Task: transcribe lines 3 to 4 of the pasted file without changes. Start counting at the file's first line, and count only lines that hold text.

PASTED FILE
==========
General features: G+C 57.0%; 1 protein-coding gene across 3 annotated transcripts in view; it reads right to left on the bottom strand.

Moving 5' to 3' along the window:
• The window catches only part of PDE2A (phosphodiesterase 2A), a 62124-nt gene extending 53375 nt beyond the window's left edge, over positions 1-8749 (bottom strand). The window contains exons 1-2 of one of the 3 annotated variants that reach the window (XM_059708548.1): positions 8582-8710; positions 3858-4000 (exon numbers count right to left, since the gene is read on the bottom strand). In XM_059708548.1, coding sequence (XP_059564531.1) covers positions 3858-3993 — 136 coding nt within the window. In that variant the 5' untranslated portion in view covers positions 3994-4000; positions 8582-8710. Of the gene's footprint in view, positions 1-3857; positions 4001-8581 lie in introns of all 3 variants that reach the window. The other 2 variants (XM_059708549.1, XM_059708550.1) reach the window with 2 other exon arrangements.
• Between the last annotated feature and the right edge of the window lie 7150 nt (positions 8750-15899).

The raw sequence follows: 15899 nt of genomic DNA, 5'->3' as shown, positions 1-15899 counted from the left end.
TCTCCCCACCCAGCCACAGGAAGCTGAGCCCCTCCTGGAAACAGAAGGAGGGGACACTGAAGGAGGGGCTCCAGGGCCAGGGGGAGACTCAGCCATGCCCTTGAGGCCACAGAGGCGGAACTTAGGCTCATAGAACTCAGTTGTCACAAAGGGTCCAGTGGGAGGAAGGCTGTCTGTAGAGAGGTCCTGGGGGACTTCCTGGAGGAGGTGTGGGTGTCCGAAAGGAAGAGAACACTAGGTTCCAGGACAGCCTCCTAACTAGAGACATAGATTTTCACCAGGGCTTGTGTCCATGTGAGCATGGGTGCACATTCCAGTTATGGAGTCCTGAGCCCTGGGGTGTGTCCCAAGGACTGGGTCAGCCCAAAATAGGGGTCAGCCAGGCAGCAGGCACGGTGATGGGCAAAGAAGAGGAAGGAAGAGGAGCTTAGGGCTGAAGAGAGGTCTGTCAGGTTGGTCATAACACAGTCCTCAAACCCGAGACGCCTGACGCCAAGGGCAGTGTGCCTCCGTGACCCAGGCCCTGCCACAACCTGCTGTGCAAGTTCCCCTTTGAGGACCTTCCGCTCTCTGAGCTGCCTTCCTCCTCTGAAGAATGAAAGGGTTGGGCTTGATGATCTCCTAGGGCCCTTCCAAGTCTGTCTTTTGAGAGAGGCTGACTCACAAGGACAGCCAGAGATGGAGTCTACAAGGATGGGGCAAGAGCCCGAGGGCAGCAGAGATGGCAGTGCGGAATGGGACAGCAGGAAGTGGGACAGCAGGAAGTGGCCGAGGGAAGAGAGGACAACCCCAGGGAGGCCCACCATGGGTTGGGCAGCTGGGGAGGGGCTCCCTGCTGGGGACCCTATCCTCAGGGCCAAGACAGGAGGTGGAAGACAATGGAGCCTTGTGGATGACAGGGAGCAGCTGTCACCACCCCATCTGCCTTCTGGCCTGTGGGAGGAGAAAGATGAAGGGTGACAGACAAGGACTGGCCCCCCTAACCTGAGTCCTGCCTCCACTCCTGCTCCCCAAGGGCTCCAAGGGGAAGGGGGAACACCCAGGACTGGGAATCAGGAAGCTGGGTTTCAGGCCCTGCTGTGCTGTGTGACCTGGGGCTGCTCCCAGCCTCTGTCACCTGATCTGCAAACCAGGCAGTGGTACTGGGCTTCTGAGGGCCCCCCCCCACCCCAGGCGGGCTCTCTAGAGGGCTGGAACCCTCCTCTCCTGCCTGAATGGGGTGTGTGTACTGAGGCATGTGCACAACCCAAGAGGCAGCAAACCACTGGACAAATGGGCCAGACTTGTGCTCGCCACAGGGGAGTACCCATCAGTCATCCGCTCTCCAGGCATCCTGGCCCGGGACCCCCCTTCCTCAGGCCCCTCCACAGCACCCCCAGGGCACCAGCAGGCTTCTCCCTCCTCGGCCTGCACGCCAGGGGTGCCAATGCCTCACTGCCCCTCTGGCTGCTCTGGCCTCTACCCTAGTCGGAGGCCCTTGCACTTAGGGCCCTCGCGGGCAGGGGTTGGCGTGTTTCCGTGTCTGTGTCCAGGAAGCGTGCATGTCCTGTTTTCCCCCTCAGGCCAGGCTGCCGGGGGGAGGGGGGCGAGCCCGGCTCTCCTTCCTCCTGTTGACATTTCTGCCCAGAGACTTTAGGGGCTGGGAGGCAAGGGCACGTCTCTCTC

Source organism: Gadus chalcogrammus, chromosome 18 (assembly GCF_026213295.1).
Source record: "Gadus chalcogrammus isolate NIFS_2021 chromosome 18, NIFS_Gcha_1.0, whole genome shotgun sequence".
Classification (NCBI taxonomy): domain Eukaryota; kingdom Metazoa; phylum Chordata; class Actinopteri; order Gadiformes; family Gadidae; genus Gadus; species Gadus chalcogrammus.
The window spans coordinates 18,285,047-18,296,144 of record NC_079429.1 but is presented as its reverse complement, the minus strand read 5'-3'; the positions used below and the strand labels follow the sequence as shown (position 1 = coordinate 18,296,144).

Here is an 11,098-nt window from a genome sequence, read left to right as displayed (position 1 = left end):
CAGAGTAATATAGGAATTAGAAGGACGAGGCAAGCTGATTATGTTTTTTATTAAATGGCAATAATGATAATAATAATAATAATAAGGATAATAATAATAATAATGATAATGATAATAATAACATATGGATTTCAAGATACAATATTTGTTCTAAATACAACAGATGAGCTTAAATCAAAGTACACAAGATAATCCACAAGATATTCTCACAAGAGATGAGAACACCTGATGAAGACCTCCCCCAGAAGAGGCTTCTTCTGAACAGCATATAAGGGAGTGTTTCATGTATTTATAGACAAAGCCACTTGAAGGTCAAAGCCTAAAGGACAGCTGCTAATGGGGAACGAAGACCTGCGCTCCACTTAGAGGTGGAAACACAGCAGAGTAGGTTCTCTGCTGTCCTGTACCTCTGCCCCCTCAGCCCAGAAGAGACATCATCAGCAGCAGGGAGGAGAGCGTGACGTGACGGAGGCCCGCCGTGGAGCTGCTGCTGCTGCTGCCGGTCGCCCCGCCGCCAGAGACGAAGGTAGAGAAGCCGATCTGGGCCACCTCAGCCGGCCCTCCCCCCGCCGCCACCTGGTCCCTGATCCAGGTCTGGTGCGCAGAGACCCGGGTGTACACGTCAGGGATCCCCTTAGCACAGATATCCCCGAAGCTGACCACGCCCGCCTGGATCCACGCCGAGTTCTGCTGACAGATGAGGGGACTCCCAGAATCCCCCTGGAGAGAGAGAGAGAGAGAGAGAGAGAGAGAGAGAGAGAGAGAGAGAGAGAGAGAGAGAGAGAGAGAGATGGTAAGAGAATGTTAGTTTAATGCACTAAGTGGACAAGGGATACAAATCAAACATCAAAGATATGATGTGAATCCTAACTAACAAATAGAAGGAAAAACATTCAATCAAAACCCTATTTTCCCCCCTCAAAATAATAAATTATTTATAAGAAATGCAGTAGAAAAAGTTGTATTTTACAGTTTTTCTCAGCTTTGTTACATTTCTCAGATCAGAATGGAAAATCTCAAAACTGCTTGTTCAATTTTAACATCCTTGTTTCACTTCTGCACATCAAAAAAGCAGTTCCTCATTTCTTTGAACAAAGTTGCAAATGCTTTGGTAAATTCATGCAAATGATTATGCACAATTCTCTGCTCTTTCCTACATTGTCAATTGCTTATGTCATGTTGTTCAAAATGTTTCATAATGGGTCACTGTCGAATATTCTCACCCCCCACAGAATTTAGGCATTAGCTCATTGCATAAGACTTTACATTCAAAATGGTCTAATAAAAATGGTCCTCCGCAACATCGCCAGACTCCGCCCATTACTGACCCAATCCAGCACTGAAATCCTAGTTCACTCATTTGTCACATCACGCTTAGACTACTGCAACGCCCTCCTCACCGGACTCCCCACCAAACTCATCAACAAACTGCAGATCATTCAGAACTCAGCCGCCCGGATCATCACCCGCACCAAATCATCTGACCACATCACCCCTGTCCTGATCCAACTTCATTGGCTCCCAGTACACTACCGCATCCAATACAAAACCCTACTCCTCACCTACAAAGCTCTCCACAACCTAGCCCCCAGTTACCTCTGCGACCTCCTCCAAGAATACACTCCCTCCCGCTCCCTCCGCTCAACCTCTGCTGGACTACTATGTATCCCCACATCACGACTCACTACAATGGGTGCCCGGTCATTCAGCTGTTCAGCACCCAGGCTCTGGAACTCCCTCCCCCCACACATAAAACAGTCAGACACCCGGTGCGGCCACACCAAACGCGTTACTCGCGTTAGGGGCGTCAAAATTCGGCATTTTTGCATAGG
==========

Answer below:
• The window catches only part of PDE2A (phosphodiesterase 2A), a 62124-nt gene extending 53375 nt beyond the window's left edge, over positions 1-8749 (bottom strand). The window contains exons 1-2 of one of the 3 annotated variants that reach the window (XM_059708548.1): positions 8582-8710; positions 3858-4000 (exon numbers count right to left, since the gene is read on the bottom strand). In XM_059708548.1, coding sequence (XP_059564531.1) covers positions 3858-3993 — 136 coding nt within the window. In that variant the 5' untranslated portion in view covers positions 3994-4000; positions 8582-8710. Of the gene's footprint in view, positions 1-3857; positions 4001-8581 lie in introns of all 3 variants that reach the window. The other 2 variants (XM_059708549.1, XM_059708550.1) reach the window with 2 other exon arrangements.
• Between the last annotated feature and the right edge of the window lie 7150 nt (positions 8750-15899).